by Kevin Allman
President Obama will meet today at the White House with the families of the 11 men killed aboard the Deepwater Horizon, while Secretary of Labor Hilda Solis comes to the Gulf Coast to hear the worries of coastal residents.
The market is bearish on BP. The company's stock has lost about half its value since the explosion and oil gusher, indicating investors are chary of possible U.S. government sanctions. Said BP in a statement:
"BP notes the fall in its share price in U.S. trading last night. The company is not aware of any reason which justifies this share price movement."
They lie, and they lie, and they lie:
Scuba divers showed U.S. legislators video of the spill which they shot while 20 meters under the sea and 64 kilometers off the U.S. Gulf coast. The oil is so thick below this depth that it blocks out almost all light. "Something I've never seen in diving, in my whole life out here," said diver Al Walker.
Fellow diver Scott Porter says the substance feels like a mixture of clay and wax. He had to scrape it off his hands. Soap had no effect. "I don't know of anything that would be able to live through that," Porter said.
Yet on Wednesday, BP continued to deny any large amount of oil under the surface. "No one has yet found any concentrations that measured higher than the parts per million," said BP's Doug Suttles.
And we're supposed to trust them when they say they're going to make it right, no matter what it takes?
It's statements like that which have earned BP its own version of the Twitter fail whale:
Image by @enderFP
Oh, and BP's disaster response plans are being raked over the coals, from dead consultants to concerns about nonexistent walruses.
Rolling Stone has an extensive article on the disaster and the Obama administration's response.
Robyn Bresnehan of the BBC files some audio interviews from affected Louisianans. Incredibly sad.
You can play all the Wolf Blitzer-ish "on one hand/on the other hand" false equivalency journalistic games you want, but it's clear BP has control over media access to land the company does not own. And that control extends to U.S. senators:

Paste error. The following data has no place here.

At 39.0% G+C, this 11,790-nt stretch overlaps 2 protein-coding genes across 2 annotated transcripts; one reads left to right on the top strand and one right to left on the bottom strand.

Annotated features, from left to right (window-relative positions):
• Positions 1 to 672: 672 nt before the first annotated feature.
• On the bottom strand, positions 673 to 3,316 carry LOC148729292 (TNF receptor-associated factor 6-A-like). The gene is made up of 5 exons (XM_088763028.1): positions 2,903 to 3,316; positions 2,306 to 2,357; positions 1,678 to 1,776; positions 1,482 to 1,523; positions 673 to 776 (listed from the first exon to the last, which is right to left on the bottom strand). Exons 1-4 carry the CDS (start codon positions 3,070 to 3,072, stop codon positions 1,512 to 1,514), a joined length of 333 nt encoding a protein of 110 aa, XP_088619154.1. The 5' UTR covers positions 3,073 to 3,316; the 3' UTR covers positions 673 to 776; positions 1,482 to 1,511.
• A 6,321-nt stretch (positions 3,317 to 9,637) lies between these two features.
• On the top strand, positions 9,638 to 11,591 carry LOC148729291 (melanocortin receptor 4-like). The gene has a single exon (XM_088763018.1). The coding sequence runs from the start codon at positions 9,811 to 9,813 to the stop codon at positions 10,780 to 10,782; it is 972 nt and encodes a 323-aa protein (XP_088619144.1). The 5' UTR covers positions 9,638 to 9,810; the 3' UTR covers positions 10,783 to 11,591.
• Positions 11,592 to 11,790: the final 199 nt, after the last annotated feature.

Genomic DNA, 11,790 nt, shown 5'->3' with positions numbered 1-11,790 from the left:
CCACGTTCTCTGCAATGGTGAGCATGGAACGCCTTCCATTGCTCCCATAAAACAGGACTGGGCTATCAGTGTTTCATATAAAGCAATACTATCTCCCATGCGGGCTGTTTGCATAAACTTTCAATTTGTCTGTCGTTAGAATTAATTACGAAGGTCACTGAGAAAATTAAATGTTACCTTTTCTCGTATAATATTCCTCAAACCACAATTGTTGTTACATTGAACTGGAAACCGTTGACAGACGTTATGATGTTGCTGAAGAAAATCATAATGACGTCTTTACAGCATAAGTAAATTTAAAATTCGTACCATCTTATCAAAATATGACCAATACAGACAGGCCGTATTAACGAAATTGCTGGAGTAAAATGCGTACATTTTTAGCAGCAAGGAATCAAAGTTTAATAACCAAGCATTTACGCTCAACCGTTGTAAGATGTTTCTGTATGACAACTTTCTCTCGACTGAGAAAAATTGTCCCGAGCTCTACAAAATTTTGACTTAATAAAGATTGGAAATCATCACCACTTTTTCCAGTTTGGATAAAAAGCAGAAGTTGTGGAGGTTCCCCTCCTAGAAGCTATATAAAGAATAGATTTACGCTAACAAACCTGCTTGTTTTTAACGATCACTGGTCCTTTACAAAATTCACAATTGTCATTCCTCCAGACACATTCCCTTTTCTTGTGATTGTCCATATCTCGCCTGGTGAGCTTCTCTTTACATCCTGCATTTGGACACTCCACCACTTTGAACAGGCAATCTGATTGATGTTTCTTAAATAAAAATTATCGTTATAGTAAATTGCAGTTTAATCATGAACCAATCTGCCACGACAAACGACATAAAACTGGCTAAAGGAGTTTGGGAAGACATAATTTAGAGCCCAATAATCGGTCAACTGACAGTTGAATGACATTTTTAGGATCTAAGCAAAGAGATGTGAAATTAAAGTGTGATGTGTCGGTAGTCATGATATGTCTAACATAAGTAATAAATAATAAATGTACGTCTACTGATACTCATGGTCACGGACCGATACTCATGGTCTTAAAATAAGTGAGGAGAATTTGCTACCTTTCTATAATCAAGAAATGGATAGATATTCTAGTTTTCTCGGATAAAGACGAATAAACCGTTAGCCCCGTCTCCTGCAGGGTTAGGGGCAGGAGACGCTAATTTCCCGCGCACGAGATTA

Last week, Senator Bill Nelson, Democrat of Florida, tried to bring a small group of journalists with him on a trip he was taking through the gulf on a Coast Guard vessel. Mr. Nelsons office said the Coast Guard agreed to accommodate the reporters and camera operators. But at about 10 p.m. on the evening before the trip, someone from the Department of Homeland Securitys legislative affairs office called the senators office to tell them that no journalists would be allowed. They said it was the Department of Homeland Securitys response-wide policy not to allow elected officials and media on the same federal asset, said Bryan Gulley, a spokesman for the senator. No further elaboration was given, Mr. Gulley added.
In a separate incident last week, a reporter and photographer from The Daily News of New York were told by a BP contractor they could not access a public beach on Grand Isle, La., one of the areas most heavily affected by the oil spill. The contractor summoned a local sheriff, who then told the reporter, Matthew Lysiak, that news media had to fill out paperwork and then be escorted by a BP official to get access to the beach. BP did not respond to requests for comment about the incident.
An organization called Hands Across the Sand plans to protest BP by forming a human chain on American beaches June 26. (But will members have to be "escorted by BP officials"?)
Finally: that statement up top from BP that the oil below the surface of the Gulf is just "parts per million"? If you want to see just how many parts, it's the AP, not BP, that brings the news. Check out this video of SCUBA diver Al Parker and AP photographer Rich Matthews below the surface of the water, in a place where there were no BP flacks to shoo them away: